Like threats, the environment and conditions under which the system exists will also change. It is a different proposition to maintain security for a system with 10 users than 10 million users — not at all a simple matter of linear scale. A system that works well in a given configuration might find itself exposed to new threats by virtue of changes to that environment; for example, the addition of a mobile interface to a legacy system.

For these reasons, secure design keeps flexibility in mind.

Design for secure updates. It is easier to upgrade small pieces of a system than huge blobs. Doing so ensures that the security implications of the upgrade are well understood and controlled. For example, a database engine upgrade may involve new access control defaults or rewrites of the controls such that previously tight permissions loosen, or create new default users that need to be disabled. If the update happens with the same change operation performed on the web server, the amount of change and adjustment to a dynamic, already-configured system may be overwhelming to track and assure.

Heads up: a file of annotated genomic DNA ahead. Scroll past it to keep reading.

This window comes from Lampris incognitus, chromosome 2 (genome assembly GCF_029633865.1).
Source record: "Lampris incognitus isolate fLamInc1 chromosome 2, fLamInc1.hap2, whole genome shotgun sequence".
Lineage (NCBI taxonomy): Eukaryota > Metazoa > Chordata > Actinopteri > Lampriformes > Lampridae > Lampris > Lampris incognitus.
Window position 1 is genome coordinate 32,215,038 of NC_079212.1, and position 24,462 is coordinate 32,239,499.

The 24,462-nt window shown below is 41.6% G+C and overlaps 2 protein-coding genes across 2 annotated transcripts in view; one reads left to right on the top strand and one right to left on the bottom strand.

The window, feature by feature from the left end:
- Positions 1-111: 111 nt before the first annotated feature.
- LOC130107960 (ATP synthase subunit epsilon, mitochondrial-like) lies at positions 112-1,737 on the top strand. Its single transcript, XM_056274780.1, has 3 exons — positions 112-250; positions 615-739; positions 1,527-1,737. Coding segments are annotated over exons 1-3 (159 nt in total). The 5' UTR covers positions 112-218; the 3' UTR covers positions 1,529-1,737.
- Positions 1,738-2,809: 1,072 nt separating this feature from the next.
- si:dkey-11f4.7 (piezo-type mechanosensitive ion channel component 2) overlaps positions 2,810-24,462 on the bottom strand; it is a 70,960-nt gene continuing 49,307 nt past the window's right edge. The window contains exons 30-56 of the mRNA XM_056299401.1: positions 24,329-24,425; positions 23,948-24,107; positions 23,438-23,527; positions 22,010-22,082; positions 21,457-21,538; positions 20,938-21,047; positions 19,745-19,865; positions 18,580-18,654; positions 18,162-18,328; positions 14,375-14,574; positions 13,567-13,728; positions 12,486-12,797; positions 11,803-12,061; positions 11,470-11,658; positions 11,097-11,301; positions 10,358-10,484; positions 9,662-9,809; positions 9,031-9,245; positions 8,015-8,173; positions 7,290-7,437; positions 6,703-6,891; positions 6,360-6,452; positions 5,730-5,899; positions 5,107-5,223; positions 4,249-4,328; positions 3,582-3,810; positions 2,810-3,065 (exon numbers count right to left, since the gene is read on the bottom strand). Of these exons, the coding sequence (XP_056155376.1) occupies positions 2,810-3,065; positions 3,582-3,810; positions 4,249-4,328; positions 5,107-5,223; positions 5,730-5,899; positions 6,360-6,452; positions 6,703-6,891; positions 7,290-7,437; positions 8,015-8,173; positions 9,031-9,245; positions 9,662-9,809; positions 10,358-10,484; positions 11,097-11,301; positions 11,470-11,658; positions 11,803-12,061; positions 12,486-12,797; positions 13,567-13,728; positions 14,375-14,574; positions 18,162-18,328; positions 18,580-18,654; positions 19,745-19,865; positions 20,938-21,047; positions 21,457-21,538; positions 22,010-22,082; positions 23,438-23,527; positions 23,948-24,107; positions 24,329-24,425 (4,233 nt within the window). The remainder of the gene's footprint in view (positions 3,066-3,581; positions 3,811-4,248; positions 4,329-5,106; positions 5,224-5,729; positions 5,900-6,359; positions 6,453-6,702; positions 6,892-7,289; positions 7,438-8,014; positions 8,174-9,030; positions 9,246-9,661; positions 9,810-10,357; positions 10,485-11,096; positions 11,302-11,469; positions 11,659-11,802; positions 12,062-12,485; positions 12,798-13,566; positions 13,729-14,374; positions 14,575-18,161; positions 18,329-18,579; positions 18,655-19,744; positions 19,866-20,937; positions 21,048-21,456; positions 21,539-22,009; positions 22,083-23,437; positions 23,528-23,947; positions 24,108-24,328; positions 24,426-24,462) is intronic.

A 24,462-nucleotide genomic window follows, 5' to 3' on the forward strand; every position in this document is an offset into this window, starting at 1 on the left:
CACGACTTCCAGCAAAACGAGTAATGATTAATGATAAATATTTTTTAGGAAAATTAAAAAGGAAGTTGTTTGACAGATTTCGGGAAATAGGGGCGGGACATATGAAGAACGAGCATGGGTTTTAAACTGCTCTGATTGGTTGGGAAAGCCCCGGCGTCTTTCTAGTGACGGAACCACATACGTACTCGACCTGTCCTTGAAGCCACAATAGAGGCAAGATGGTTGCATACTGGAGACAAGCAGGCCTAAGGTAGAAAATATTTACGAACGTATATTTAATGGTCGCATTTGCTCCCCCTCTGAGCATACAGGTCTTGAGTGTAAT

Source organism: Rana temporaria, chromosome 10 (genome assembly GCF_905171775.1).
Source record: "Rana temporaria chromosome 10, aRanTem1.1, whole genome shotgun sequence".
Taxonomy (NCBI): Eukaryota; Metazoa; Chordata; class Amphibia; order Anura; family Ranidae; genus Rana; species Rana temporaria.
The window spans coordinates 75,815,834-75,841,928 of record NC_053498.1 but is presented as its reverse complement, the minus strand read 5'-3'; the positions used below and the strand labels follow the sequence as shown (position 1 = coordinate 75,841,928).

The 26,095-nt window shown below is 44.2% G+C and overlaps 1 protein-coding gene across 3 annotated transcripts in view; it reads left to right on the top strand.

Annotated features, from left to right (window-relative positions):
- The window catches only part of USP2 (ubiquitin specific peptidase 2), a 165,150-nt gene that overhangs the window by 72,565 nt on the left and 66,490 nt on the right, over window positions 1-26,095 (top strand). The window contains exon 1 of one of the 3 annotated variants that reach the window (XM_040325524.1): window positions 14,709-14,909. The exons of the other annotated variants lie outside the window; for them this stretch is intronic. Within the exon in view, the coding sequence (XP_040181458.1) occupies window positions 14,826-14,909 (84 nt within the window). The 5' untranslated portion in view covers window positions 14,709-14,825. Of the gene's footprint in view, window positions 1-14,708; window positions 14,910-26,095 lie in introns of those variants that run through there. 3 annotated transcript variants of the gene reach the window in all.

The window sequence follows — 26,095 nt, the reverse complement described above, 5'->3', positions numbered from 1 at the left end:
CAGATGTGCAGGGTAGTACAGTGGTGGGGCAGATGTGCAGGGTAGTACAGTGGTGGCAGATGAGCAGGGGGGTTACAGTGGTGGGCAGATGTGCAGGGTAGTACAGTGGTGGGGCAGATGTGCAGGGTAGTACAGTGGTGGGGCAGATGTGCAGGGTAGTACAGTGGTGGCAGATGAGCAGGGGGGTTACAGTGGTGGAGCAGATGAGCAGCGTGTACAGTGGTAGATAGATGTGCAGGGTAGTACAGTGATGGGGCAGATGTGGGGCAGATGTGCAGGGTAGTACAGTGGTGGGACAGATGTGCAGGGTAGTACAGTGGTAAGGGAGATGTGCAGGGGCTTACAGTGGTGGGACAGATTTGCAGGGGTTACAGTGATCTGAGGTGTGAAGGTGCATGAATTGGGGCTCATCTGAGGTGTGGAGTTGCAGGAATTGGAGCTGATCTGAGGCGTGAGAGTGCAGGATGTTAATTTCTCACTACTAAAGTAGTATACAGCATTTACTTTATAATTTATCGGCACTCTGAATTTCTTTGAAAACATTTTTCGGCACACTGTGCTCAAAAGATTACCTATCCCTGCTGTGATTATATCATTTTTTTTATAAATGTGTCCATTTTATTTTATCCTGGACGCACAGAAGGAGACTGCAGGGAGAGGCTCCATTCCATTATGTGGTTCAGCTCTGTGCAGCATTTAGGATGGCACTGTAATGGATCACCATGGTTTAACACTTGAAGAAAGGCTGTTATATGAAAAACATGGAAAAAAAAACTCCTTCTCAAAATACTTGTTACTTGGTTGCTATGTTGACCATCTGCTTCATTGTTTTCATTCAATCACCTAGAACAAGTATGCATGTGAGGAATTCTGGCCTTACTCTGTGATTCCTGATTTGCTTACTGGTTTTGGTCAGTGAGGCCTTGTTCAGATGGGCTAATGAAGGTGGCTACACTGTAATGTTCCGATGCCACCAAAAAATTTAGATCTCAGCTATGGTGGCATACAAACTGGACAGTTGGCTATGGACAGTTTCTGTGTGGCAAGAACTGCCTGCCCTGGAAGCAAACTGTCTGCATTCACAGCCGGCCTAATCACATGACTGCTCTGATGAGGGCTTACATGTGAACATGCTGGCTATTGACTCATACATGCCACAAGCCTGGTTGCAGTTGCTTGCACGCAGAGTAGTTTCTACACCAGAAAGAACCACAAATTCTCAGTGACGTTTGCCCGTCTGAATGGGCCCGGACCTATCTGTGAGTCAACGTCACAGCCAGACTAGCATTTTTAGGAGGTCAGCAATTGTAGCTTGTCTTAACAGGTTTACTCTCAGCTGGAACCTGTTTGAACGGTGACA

Have the system being upgraded verify the integrity and provenance of upgrade packages; make use of code signing and signed manifests to ensure that the system only consumes patches and updates of trusted origin. This is a non-trivial design consideration, as there are many details in process and implementation that may break if poorly thought out beforehand. Finally, consider the maintenance burden placed on administrative personnel. As complexity increases, there is an increasing likelihood of making mistakes.

Design for security properties changing over time; for example, when code is updated. If the system ran in a small environment yesterday, and local users and password storage were sufficient, tomorrow the system may be changed to make use of an alternate identity management solution. In that case, the migration of previous users (and/or the correct coexistence of the local and remote users) would need to happen in a way that does not compromise security; for example, there should be consideration of user ID collisions such as when a remote and a local user have the same username.